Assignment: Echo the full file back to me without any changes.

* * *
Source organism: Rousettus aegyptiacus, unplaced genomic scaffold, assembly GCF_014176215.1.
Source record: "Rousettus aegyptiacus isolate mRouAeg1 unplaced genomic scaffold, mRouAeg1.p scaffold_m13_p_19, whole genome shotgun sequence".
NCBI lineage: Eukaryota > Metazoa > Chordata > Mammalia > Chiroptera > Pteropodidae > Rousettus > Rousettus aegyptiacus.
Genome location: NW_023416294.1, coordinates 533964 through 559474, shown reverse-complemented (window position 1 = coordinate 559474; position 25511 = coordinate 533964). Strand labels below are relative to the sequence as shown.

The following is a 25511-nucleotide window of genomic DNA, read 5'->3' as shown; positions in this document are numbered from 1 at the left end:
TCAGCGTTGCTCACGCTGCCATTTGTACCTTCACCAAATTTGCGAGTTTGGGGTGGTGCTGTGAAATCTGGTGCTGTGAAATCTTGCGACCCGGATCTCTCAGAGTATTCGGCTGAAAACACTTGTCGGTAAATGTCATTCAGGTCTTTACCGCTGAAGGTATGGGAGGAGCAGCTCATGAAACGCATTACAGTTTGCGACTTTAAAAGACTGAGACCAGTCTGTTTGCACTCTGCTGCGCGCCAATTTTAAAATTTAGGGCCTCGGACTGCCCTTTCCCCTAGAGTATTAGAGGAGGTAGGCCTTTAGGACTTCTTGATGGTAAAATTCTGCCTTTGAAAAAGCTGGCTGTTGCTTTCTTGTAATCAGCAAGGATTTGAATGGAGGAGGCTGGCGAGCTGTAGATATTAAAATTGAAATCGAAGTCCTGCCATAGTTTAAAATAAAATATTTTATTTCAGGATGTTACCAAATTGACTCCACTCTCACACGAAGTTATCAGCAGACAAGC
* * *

Source organism: Rousettus aegyptiacus, unplaced genomic scaffold, assembly GCF_014176215.1.
Source record: "Rousettus aegyptiacus isolate mRouAeg1 unplaced genomic scaffold, mRouAeg1.p scaffold_m13_p_19, whole genome shotgun sequence".
NCBI lineage: Eukaryota > Metazoa > Chordata > Mammalia > Chiroptera > Pteropodidae > Rousettus > Rousettus aegyptiacus.
Genome location: NW_023416294.1, coordinates 533964 through 559474, shown reverse-complemented (window position 1 = coordinate 559474; position 25511 = coordinate 533964). Strand labels below are relative to the sequence as shown.

The following is a 25511-nucleotide window of genomic DNA, read 5'->3' as shown; positions in this document are numbered from 1 at the left end:
TCAGCGTTGCTCACGCTGCCATTTGTACCTTCACCAAATTTGCGAGTTTGGGGTGGTGCTGTGAAATCTGGTGCTGTGAAATCTTGCGACCCGGATCTCTCAGAGTATTCGGCTGAAAACACTTGTCGGTAAATGTCATTCAGGTCTTTACCGCTGAAGGTATGGGAGGAGCAGCTCATGAAACGCATTACAGTTTGCGACTTTAAAAGACTGAGACCAGTCTGTTTGCACTCTGCTGCGCGCCAATTTTAAAATTTAGGGCCTCGGACTGCCCTTTCCCCTAGAGTATTAGAGGAGGTAGGCCTTTAGGACTTCTTGATGGTAAAATTCTGCCTTTGAAAAAGCTGGCTGTTGCTTTCTTGTAATCAGCAAGGATTTGAATGGAGGAGGCTGGCGAGCTGTAGATATTAAAATTGAAATCGAAGTCCTGCCATAGTTTAAAATAAAATATTTTATTTCAGGATGTTACCAAATTGACTCCACTCTCACACGAAGTTATCAGCAGACAAGC